Founded in 1990, the Marine & Environmental Research Institute is celebrating its 25th anniversary this year! We are proud of the Institute's 25-year legacy of scientific research that drives change and inspires solutions to the pressing environmental issues of our day.
The Institute is dedicated to investigating the impact of chemicals on human and wildlife health, informing legislators and educating the public about the risks they pose, and protecting people and wildlife from the growing quantities of toxic substances in the environment. From flame retardants to plastics, our discoveries have informed public opinion and fueled key legislation which impacts millions of people in Maine and across the country.
In this special milestone year, we look back to our beginnings, when the vision of the human-wildlife connection inspired our unique, dual scope of work. We hold the premise that wildlife – especially the top marine predators such as seals and dolphins – are "sentinels" for human exposure, sending us warnings about the effects of toxic chemicals on our own health.
“From the beginning,” says Institute Founder and President Dr. Susan Shaw, “we envisioned an institute that would conduct focused research on the human-wildlife connection. We share a common environment, are exposed to the same toxic chemicals, and exhibit similar biological responses.”
The Institute's quarter-century journey has led our scientists from studying the sudden die-off of thousands of harbor seals to examining contaminants in the marine food web, understanding the entry and pathways of chemical pollutants from indoor environments to coastal waters, and analyzing the impact of those pollutants on subjects ranging from marine mammals to the nation’s fire fighters.
The Institute's work stands in the tradition of Rachel Carson, whose rigorous scientific studies led her to become a passionate public advocate for the protection of human health and the environment. Carson faced fierce resistance from those who sought to undermine her work, but she stood her ground, confident in the rigor and independence of her own research, which ultimately led to major changes in how America regulates toxic chemicals.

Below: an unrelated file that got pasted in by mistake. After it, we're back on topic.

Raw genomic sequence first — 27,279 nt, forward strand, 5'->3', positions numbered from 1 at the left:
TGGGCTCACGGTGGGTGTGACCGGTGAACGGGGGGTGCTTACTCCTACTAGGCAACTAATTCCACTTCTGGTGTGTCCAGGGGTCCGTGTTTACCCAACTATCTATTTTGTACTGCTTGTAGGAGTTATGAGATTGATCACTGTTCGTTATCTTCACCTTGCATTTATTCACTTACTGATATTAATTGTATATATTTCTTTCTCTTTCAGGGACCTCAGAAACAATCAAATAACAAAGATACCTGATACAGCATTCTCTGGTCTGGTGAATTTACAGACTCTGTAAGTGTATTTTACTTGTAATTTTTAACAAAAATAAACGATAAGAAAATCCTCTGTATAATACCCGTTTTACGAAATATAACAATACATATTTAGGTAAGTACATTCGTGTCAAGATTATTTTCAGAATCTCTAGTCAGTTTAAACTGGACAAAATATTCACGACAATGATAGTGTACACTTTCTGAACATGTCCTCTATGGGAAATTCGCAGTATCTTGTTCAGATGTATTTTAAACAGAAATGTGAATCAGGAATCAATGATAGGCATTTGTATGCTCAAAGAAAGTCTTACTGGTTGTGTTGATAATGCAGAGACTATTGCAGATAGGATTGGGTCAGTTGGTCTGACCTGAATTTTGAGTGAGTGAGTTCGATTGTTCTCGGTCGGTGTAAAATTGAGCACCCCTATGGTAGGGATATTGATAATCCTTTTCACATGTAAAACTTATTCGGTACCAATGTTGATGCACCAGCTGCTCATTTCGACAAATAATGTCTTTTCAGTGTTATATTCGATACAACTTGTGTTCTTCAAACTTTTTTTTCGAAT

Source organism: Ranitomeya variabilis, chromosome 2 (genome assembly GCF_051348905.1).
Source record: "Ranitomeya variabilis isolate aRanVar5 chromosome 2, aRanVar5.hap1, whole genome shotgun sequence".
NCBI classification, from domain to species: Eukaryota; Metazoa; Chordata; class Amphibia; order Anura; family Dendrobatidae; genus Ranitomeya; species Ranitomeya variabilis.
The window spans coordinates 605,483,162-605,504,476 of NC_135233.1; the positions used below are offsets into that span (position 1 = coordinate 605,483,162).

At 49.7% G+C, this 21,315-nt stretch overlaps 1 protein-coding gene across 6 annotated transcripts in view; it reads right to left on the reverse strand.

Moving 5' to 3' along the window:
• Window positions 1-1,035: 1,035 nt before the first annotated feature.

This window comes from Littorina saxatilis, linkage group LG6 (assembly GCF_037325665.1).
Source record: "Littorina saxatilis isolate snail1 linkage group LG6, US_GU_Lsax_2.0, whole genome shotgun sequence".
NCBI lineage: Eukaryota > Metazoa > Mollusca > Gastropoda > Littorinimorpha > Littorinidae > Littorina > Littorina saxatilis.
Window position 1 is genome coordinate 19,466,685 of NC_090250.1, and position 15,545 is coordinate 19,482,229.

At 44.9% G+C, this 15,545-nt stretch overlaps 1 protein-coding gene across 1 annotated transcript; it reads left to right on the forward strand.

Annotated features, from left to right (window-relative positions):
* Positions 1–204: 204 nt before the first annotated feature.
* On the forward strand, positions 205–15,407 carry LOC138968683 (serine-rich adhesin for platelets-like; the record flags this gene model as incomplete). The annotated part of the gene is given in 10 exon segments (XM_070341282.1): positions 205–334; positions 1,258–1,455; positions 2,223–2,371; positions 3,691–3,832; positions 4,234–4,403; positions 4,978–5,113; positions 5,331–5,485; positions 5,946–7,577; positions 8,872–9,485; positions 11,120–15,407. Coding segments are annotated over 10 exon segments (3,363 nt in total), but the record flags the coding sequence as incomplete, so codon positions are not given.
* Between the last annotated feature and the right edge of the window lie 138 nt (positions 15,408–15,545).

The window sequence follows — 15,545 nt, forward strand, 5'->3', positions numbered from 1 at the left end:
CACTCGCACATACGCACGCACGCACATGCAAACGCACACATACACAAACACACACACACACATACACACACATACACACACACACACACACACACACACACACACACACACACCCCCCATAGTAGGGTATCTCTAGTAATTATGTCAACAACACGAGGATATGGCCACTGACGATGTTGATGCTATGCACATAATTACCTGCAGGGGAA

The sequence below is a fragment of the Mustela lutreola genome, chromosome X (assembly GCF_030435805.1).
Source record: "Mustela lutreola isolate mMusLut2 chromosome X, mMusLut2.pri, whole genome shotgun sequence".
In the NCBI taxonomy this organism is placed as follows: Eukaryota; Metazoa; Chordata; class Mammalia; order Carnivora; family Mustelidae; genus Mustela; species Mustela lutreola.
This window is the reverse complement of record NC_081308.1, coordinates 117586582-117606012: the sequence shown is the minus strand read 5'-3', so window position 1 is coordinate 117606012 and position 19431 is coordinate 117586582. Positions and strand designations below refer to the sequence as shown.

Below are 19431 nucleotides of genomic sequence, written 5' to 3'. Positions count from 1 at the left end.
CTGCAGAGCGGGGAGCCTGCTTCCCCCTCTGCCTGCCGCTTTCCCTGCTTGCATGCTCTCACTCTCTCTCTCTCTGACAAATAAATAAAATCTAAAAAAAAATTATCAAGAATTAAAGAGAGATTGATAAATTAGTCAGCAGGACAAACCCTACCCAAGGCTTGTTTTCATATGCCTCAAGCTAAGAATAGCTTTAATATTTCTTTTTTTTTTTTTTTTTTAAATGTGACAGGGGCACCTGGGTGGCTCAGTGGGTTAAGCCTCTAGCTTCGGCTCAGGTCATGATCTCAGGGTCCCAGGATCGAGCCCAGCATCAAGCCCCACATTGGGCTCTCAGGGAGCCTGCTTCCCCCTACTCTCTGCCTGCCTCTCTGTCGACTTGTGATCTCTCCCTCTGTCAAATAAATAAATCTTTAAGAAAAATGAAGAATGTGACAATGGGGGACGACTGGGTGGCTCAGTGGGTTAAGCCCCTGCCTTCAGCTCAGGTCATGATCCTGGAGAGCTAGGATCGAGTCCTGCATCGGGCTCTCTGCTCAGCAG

Carson's pioneering studies on DDT, which at the time was thought to be a benefit to both human health and food production, compelled the world to rethink the consequences of the widespread application of toxic chemicals. Today, our research on PCBs, flame retardants, chemical dispersants, plasticizers, and other pervasive toxic chemicals continues the tradition of scientists who insist that their research results become part of an informed public conversation, and who actively promote policies that will improve environmental protection and human health. "People," says Shaw, "have a right and a need to know."
Looking forward, we approach the future with a renewed commitment to advancing knowledge through independent research and providing science-based solutions that will inform consumers, encourage investment in non-toxic alternatives, and support public policies to protect human health and the environment on which it depends.
"Today, Americans carry about 300 chemicals in their bodies that should not be there. We have reached a crossroads in public health – as our wildlife sentinels have been trying to signal us for years."
Our ability to achieve this level of success relies on the continued commitment and investment of our loyal supporters. We are deeply thankful to all those who have helped make our first 25 years possible and productive, and we invite all who believe in the importance of our work to join us for the continuing journey.
Over the course of this milestone year, we will be celebrating our accomplishments with friends and supporters in Maine and around the country. We hope to have the opportunity to celebrate with you!